This example Oberon-07 program has been written to check the (client) functionality of the TCPNet.Mod module and the TCPNet Device in Oberon Workstation 1.3, and to serve as an example how the interface of TCPNet.Mod could be used.
The communication parts of the program, dealing with (simplified) HTTP/1.1, use approx. 125 lines of code, of which some 80 lines are spent on handling interactions with the TCPNet.Mod module, in the procedure Web.Client().
Much of the rest of the code (approx 600 lines) is spent on implementing a minimalist textual html browser (reader), and a few supporting "utility" procedures. Notably, a somewhat acrobatic scanner was implemented which can better deal with the hotchpotch of tokenizing habits in use in the html/web world.
Despite the minimalistic approach, the reader does have some text layout/styling behaviour, supports clickable hyperlinks, and supports multiple web pages in corresponding multiple viewers.
From a module size (Web.rsc is about the size of TextFrames.rsc) and resource usage perspective, this web reader could be further developed with many more features without running into Oberon Workstation limitations. However the text rendering noticeably taxes the speed of RISC5, compared to normal text display. It may be time for us to spend some optimization effort on the RISC5 instruction simulation, which has essentially not changed since we created it from scratch in 2015 from Wirth's 2-page description and the Lola-2 RISC5 definition. Network speed is not an issue, since the full transmission speed of the Mac's network interface can develop outside Oberon's RISC5 instructions.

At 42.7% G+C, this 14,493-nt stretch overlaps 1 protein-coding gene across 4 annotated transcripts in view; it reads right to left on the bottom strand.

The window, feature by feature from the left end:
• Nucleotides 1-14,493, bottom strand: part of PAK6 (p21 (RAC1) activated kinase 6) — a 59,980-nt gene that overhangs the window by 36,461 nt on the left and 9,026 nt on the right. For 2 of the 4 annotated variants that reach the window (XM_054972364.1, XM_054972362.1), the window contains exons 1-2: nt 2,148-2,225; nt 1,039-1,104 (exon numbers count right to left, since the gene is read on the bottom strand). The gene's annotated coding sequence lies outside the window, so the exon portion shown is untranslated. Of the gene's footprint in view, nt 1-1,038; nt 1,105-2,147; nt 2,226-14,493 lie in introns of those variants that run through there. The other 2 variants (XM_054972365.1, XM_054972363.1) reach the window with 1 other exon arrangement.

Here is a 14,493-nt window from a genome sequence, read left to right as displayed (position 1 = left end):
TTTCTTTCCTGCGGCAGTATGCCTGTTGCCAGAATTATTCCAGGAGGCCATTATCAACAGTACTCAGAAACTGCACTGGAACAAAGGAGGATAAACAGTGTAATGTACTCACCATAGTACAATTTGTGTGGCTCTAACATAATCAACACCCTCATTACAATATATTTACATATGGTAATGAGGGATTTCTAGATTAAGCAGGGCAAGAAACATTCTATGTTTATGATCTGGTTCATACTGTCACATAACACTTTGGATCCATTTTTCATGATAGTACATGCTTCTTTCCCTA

As can be expected, the browser bypasses all scripting elements, and does not read CSS style-sheets (but does already have some infrastructure for cascading styles). Images are ignored, and not feasible with the current graphic capabilities of Oberon Workstation.
Another limitation is the lack of TLS, which prevents us from contacting https sites. Unfortunately, http is discouraged today by the dominant companies. Some consumer browsers mark http pages conspicuously as "not secure", even when this form of security is not required for typical non-interactive sites.
Still, with all its limitations, we found this little browser exciting to see at work, invoking a feeling as when the Web was just invented. It also makes us realize that many small and novel types of programs and lightweight protocols (i.e. much simpler than http and html) could be conceived and quickly realized.
The program can be downloaded here. It requires the latest version of Oberon Workstation: v1.3.0, for the network module, and also for the latest version of Texts.Mod, in which Wirth improved the notification behavior, and in which we included a fix in Texts.Save (which could otherwise lead to a corruption in the text system if Save is called with zero-length stretches of text).
Other Project Oberon 2013 systems could use this module if a behavioral equivalent of the interface of TCPNet.Mod can be created.
There is a command called Web.OpenHTML to open a local .html file from your Oberon directory, without needing the network; in that case (if you don't have Oberon Workstation) you should comment out all references to TCPNet.Mod, or provide a dummy TCPNet module.
To obtain addresses of non-https sites, you could still use Google (with https in your regular browser): they are providing a search modifier (-inurl:https) to look for non-https sites.
An example site that works pretty well for reading with Web.Mod is the ETH Oberon mailing list at http://lists.inf.ethz.ch/pipermail/oberon/2019/ (see picture).